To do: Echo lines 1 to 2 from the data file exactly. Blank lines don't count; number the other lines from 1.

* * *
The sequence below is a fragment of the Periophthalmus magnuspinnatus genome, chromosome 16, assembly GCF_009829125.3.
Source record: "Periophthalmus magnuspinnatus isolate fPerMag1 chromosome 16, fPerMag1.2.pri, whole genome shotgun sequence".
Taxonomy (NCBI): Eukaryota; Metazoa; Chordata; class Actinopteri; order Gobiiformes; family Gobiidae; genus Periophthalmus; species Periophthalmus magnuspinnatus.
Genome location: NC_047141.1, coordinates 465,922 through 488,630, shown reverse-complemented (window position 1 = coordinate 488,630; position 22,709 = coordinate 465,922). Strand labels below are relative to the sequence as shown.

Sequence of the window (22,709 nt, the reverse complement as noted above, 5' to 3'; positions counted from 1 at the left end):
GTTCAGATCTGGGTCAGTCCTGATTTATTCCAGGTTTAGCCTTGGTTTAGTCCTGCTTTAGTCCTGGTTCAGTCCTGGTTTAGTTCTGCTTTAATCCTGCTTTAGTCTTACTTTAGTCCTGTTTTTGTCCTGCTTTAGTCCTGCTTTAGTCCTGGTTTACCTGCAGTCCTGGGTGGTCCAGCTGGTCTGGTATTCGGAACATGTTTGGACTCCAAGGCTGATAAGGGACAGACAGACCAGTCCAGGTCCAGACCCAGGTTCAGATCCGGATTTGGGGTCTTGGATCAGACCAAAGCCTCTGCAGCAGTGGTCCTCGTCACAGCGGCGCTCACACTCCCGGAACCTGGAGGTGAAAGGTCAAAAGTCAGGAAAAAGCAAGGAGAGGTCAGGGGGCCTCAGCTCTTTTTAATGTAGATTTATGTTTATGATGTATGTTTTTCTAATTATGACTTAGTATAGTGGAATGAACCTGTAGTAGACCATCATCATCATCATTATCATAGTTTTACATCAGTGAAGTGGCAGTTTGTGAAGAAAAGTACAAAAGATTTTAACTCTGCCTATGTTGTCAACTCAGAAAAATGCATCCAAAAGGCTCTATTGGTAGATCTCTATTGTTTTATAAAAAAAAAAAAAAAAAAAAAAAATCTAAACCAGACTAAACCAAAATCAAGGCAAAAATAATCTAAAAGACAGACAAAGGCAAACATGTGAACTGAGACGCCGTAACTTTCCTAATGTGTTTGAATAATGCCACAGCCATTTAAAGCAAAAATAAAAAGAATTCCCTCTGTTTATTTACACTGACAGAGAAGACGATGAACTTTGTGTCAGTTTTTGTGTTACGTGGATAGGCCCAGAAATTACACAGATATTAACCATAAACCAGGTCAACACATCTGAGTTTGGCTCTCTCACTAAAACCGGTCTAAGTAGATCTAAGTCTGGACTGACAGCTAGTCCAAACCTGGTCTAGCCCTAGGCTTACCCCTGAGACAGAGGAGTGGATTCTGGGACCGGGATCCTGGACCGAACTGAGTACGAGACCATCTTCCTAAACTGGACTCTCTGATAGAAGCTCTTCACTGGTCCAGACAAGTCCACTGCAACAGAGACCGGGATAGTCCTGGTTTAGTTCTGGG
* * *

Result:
The sequence below is a fragment of the Periophthalmus magnuspinnatus genome, chromosome 16, assembly GCF_009829125.3.
Source record: "Periophthalmus magnuspinnatus isolate fPerMag1 chromosome 16, fPerMag1.2.pri, whole genome shotgun sequence".